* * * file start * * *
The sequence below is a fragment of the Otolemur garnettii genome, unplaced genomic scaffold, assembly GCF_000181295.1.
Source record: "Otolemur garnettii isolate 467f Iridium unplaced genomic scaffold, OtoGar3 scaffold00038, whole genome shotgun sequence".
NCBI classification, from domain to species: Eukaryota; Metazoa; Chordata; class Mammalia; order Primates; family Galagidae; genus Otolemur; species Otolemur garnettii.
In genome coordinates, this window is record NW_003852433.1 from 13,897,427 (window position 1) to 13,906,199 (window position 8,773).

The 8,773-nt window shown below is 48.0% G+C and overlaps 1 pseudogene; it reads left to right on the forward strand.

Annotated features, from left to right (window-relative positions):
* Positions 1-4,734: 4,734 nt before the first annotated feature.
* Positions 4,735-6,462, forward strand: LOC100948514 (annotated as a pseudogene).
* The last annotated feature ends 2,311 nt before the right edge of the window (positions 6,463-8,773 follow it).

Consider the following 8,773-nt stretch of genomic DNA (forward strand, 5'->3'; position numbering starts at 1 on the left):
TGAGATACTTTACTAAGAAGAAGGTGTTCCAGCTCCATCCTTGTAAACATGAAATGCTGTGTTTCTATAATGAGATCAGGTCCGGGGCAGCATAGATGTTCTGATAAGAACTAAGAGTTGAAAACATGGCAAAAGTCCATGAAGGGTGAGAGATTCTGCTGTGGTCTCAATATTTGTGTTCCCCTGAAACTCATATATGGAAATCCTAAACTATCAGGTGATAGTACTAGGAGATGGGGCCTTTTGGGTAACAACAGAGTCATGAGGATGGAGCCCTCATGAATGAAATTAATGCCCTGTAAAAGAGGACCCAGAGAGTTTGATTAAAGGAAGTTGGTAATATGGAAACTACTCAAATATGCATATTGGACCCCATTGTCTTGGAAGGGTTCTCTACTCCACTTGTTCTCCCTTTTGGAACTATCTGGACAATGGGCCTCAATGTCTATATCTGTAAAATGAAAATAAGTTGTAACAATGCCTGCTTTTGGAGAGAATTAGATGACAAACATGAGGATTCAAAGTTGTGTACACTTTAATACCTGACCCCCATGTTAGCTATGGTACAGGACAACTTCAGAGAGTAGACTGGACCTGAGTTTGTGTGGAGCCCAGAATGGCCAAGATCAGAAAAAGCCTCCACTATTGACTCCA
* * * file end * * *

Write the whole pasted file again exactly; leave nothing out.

The sequence below is a fragment of the Otolemur garnettii genome, unplaced genomic scaffold, assembly GCF_000181295.1.
Source record: "Otolemur garnettii isolate 467f Iridium unplaced genomic scaffold, OtoGar3 scaffold00038, whole genome shotgun sequence".
NCBI classification, from domain to species: Eukaryota; Metazoa; Chordata; class Mammalia; order Primates; family Galagidae; genus Otolemur; species Otolemur garnettii.
In genome coordinates, this window is record NW_003852433.1 from 13,897,427 (window position 1) to 13,906,199 (window position 8,773).

The 8,773-nt window shown below is 48.0% G+C and overlaps 1 pseudogene; it reads left to right on the forward strand.

Annotated features, from left to right (window-relative positions):
* Positions 1-4,734: 4,734 nt before the first annotated feature.
* Positions 4,735-6,462, forward strand: LOC100948514 (annotated as a pseudogene).
* The last annotated feature ends 2,311 nt before the right edge of the window (positions 6,463-8,773 follow it).

Consider the following 8,773-nt stretch of genomic DNA (forward strand, 5'->3'; position numbering starts at 1 on the left):
TGAGATACTTTACTAAGAAGAAGGTGTTCCAGCTCCATCCTTGTAAACATGAAATGCTGTGTTTCTATAATGAGATCAGGTCCGGGGCAGCATAGATGTTCTGATAAGAACTAAGAGTTGAAAACATGGCAAAAGTCCATGAAGGGTGAGAGATTCTGCTGTGGTCTCAATATTTGTGTTCCCCTGAAACTCATATATGGAAATCCTAAACTATCAGGTGATAGTACTAGGAGATGGGGCCTTTTGGGTAACAACAGAGTCATGAGGATGGAGCCCTCATGAATGAAATTAATGCCCTGTAAAAGAGGACCCAGAGAGTTTGATTAAAGGAAGTTGGTAATATGGAAACTACTCAAATATGCATATTGGACCCCATTGTCTTGGAAGGGTTCTCTACTCCACTTGTTCTCCCTTTTGGAACTATCTGGACAATGGGCCTCAATGTCTATATCTGTAAAATGAAAATAAGTTGTAACAATGCCTGCTTTTGGAGAGAATTAGATGACAAACATGAGGATTCAAAGTTGTGTACACTTTAATACCTGACCCCCATGTTAGCTATGGTACAGGACAACTTCAGAGAGTAGACTGGACCTGAGTTTGTGTGGAGCCCAGAATGGCCAAGATCAGAAAAAGCCTCCACTATTGACTCCA